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Why Your Carbon Footprint Is Meaningless

By Jay Michaelson
Photo Illustration by The Daily Beast/Photo Getty

This story is part of Covering Climate Now, a global collaboration of more than 220 news outlets to strengthen coverage of the climate story. 

Almost every good deed you’ve been asked to do to fight global warming is counterproductive. Individual behavior change isn’t action—it’s distraction.

But worse than that: every carbon offset bought by a well-meaning liberal is another get-out-of-jail free card for the fossil fuel industry and the other major contributors to global climate destruction. It shifts the blame from the actual causes of climate change to fake ones, and shifts attention away from meaningful actions to meaningless, psychological ones. And by making real solutions harder to achieve, the mistaken focus on individual behavior change makes global warming worse.

First, if you run the numbers, it’s obvious that even if every do-gooder in the world changed their light bulbs to fluorescents, stopped going on vacation, and bought carbon offsets for every art project they built at Burning Man, none of this would make a dent in global carbon dioxide emissions. There just aren’t enough bleeding hearts to go around.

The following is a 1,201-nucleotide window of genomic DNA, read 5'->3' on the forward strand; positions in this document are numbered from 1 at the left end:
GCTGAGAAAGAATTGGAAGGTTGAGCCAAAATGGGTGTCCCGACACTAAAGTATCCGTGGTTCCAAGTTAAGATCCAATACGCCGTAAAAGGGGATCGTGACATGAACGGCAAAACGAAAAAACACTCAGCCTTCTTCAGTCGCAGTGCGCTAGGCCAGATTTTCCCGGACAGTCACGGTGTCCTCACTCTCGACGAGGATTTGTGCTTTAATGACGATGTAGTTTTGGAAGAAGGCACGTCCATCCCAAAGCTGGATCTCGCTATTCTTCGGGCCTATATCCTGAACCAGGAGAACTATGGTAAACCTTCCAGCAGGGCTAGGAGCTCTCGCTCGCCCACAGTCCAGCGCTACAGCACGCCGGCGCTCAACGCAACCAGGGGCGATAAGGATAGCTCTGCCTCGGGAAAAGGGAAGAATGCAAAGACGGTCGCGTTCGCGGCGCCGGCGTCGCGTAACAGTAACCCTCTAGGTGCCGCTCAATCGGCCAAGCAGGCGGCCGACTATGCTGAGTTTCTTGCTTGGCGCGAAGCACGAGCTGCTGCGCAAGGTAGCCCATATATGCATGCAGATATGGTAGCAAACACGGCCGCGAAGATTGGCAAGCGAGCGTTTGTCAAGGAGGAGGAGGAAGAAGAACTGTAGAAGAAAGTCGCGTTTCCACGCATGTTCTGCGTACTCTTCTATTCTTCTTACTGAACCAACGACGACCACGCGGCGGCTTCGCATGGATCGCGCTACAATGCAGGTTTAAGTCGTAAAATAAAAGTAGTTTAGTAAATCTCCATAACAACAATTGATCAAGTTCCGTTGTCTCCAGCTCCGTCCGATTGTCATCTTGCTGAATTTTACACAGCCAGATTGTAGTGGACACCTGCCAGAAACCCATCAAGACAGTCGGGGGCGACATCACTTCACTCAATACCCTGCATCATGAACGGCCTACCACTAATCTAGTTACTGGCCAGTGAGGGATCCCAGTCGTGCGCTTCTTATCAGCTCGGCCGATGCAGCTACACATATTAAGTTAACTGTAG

Moreover, individual behaviors are not the major causes of global warming.

The major drivers are collective enterprises like power grids, industry, and transportation systems. Cutting back on flying while allowing cars and trucks to operate as usual is like drinking diet soda with a bacon double cheeseburger. Their benefit is negligible, and totally negated by the much, much larger problems that are going unchecked.

Fighting global warming takes systemic change, collective action, and cooperation (witting or not) among much larger populations, not just those motivated (and privileged) enough to make changes by themselves.

It takes legislation to shift the most carbon-intensive industries—energy production, transportation, and food production—who will not change on their own.

And it takes real solutions for China and India, who are rapidly approaching United States levels of resource consumption, and who have no intention of missing out on the benefits that Europe and the U.S. have enjoyed (itself an offensive, colonialist notion).

Let’s look at some of the numbers.